OF COURSE I do not think the professor is an idiot! But that does not make wind-farms the correct answer to our energy needs, and it does not make everything I say on the subject wrong.
I will email this to that professor, and will be happy for him to correct any factual errors I make.
The Problem with Wind-farms
My first beef with wind-farms, however, strikes me as factually incontrovertible – they are not a reliable form of energy.
So why are we being asked to rely on them for our energy?
I’m not interested in a detailed, essentially sterile, debate about capacity versus output – whether it is 20% or 30% – or even 40% (which it most certainly is not by the way).
No. It is more important – and incontrovertible – that wind-farm electricity has two key drawbacks:
1. output from an individual turbine can fluctuate wildly, not just from day to day, but from moment to moment, so it is NEVER a secure form of energy.
2. there are times – mostly in the middle of summer, and in the middle of winter (when we need electricity most) – when there is a high pressure system over Britain and no wind blows anywhere, sometimes for whole days at a time.
Surely, if people would just stop for a minute and be reasonable, no one in their right mind would really suggest that it is sensible to rely for our electricity on an energy source which fails, frequently, and without warning?
Would you accept a car, a bridge, a freezer, a computer, a chair, a heart-lung machine … ANYTHING else … on those terms? In a world which relies on reliability, it makes no sense to choose a power source which is inherently UNreliable.
Any apology you read in favour of wind-farms, therefore, almost immediately embarks on an investigation of how we can compensate when they are not working.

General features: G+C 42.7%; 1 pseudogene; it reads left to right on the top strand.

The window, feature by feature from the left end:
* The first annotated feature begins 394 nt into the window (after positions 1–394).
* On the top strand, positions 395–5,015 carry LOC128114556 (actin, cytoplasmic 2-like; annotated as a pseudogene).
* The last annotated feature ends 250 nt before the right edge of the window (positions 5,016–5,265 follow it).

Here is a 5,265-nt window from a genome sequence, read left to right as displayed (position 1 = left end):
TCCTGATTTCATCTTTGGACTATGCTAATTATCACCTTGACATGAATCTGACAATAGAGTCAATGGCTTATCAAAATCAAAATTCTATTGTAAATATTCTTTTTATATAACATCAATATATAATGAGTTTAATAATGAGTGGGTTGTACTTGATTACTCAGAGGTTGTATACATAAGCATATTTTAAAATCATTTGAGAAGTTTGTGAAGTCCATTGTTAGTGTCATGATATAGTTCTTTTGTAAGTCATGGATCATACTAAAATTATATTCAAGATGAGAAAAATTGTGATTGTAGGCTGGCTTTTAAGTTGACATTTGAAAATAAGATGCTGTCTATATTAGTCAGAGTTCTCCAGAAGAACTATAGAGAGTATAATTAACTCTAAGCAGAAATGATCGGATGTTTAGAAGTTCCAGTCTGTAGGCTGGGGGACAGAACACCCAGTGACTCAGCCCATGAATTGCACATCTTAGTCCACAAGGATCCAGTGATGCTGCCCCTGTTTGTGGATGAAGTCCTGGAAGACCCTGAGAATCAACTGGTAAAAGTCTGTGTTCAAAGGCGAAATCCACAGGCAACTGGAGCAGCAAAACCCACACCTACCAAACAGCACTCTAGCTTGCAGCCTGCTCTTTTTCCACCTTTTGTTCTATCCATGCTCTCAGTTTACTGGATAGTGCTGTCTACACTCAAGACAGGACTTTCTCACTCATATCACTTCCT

Some of the apologists admit that this backup will most likely be a gas-generator which will be ‘ramped’ up and down as necessary as the wind-farm output falls and rises.
Now there is a secondary problem with this, inasmuch as – used thus inefficiently, it seems to be the case that the reserve power station will therefore produce more CO2 pollution than it would if it had simply been used full-time at 100% efficiency. I have even heard it claimed that, used in this way, such a station produces MORE extra CO2 than the wind-farm is saving, and thus the net effect of a wind-farm is an INCREASE in CO2 emissions – but even if this is hyperbole, you get the idea.
However, you don’t have to be a university professor to appreciate the primary problem with needing backup power stations capable of supplying 100% of the electricity which Britain needs! Remember that we are talking real life – MONEY – here … so can anybody tell me what sense it makes to buy a power station to backup the wind-farms, when that power station could supply all our electricity needs on its own? I know there are rich people who have a bicycle, and get their chauffeur to drive behind in case it rains, but most of us can only afford the one car, and we drive it ourselves. So why are we doing the equivalent for our electricity-production? Given the costs involved, surely it is a bonkers policy! Whatever we put in place as the RELIABLE generation-source to backup wind-farms, surely we need to ditch wind-farms and just go with that?
I have noticed recently certain writers, perhaps realising this Catch-22, are starting to offer other, ‘sustainable’ suggestions about what the backup-for-wind-farms might be. The WWF (apparently the country’s largest NGO) and Ecosys (a renewables lobby) have proposed an interconnected system covering all Europe; the wind, goes the argument, MUST be blowing somewhere in Europe, so when the wind stops blowing in Britain, we will simply pipe in the electricity from where it IS blowing.